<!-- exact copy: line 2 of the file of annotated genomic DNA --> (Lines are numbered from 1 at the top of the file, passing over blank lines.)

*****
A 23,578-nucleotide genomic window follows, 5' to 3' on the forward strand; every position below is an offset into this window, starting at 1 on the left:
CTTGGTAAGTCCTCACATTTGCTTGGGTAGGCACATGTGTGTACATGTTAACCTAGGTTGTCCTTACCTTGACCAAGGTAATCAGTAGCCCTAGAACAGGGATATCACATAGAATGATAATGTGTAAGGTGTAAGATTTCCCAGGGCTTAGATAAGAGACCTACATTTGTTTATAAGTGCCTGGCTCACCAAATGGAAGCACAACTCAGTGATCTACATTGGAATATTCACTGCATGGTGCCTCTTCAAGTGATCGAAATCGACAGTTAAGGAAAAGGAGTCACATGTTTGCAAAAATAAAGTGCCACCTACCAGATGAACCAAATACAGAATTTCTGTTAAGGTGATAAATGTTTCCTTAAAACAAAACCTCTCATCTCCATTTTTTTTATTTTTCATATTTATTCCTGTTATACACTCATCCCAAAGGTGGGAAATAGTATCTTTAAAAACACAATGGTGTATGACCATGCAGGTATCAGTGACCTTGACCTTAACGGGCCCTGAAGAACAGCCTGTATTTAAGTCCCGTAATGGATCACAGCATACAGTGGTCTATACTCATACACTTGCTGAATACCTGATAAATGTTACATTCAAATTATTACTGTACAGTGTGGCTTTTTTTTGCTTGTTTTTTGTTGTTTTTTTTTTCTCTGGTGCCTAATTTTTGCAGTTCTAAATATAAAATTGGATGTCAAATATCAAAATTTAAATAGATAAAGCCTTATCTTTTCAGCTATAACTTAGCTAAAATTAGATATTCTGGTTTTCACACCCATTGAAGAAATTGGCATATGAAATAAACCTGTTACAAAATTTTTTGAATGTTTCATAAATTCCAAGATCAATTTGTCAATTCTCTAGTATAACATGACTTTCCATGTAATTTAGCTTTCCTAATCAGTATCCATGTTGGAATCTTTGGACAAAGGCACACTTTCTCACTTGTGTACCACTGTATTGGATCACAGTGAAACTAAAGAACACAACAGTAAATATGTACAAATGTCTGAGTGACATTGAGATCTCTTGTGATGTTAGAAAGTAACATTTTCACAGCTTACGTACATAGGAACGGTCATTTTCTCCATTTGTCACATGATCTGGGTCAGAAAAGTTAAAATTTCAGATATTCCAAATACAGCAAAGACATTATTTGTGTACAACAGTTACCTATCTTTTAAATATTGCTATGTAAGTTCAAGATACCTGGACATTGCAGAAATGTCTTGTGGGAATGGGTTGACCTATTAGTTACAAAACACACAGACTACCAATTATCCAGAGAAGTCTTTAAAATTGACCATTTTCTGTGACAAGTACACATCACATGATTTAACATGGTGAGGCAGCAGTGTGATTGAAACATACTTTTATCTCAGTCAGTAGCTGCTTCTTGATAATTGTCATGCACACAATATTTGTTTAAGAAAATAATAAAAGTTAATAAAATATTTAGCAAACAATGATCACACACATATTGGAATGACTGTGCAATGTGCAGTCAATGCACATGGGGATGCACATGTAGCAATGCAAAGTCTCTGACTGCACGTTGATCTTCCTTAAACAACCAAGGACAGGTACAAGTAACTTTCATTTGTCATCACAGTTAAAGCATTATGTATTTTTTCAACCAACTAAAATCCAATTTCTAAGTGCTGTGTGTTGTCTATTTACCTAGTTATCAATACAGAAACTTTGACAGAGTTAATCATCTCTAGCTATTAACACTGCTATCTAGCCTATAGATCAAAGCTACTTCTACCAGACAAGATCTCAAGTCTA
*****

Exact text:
CTTGGTAAGTCCTCACATTTGCTTGGGTAGGCACATGTGTGTACATGTTAACCTAGGTTGTCCTTACCTTGACCAAGGTAATCAGTAGCCCTAGAACAGGGATATCACATAGAATGATAATGTGTAAGGTGTAAGATTTCCCAGGGCTTAGATAAGAGACCTACATTTGTTTATAAGTGCCTGGCTCACCAAATGGAAGCACAACTCAGTGATCTACATTGGAATATTCACTGCATGGTGCCTCTTCAAGTGATCGAAATCGACAGTTAAGGAAAAGGAGTCACATGTTTGCAAAAATAAAGTGCCACCTACCAGATGAACCAAATACAGAATTTCTGTTAAGGTGATAAATGTTTCCTTAAAACAAAACCTCTCATCTCCATTTTTTTTATTTTTCATATTTATTCCTGTTATACACTCATCCCAAAGGTGGGAAATAGTATCTTTAAAAACACAATGGTGTATGACCATGCAGGTATCAGTGACCTTGACCTTAACGGGCCCTGAAGAACAGCCTGTATTTAAGTCCCGTAATGGATCACAGCATACAGTGGTCTATACTCATACACTTGCTGAATACCTGATAAATGTTACATTCAAATTATTACTGTACAGTGTGGCTTTTTTTTGCTTGTTTTTTGTTGTTTTTTTTTTCTCTGGTGCCTAATTTTTGCAGTTCTAAATATAAAATTGGATGTCAAATATCAAAATTTAAATAGATAAAGCCTTATCTTTTCAGCTATAACTTAGCTAAAATTAGATATTCTGGTTTTCACACCCATTGAAGAAATTGGCATATGAAATAAACCTGTTACAAAATTTTTTGAATGTTTCATAAATTCCAAGATCAATTTGTCAATTCTCTAGTATAACATGACTTTCCATGTAATTTAGCTTTCCTAATCAGTATCCATGTTGGAATCTTTGGACAAAGGCACACTTTCTCACTTGTGTACCACTGTATTGGATCACAGTGAAACTAAAGAACACAACAGTAAATATGTACAAATGTCTGAGTGACATTGAGATCTCTTGTGATGTTAGAAAGTAACATTTTCACAGCTTACGTACATAGGAACGGTCATTTTCTCCATTTGTCACATGATCTGGGTCAGAAAAGTTAAAATTTCAGATATTCCAAATACAGCAAAGACATTATTTGTGTACAACAGTTACCTATCTTTTAAATATTGCTATGTAAGTTCAAGATACCTGGACATTGCAGAAATGTCTTGTGGGAATGGGTTGACCTATTAGTTACAAAACACACAGACTACCAATTATCCAGAGAAGTCTTTAAAATTGACCATTTTCTGTGACAAGTACACATCACATGATTTAACATGGTGAGGCAGCAGTGTGATTGAAACATACTTTTATCTCAGTCAGTAGCTGCTTCTTGATAATTGTCATGCACACAATATTTGTTTAAGAAAATAATAAAAGTTAATAAAATATTTAGCAAACAATGATCACACACATATTGGAATGACTGTGCAATGTGCAGTCAATGCACATGGGGATGCACATGTAGCAATGCAAAGTCTCTGACTGCACGTTGATCTTCCTTAAACAACCAAGGACAGGTACAAGTAACTTTCATTTGTCATCACAGTTAAAGCATTATGTATTTTTTCAACCAACTAAAATCCAATTTCTAAGTGCTGTGTGTTGTCTATTTACCTAGTTATCAATACAGAAACTTTGACAGAGTTAATCATCTCTAGCTATTAACACTGCTATCTAGCCTATAGATCAAAGCTACTTCTACCAGACAAGATCTCAAGTCTA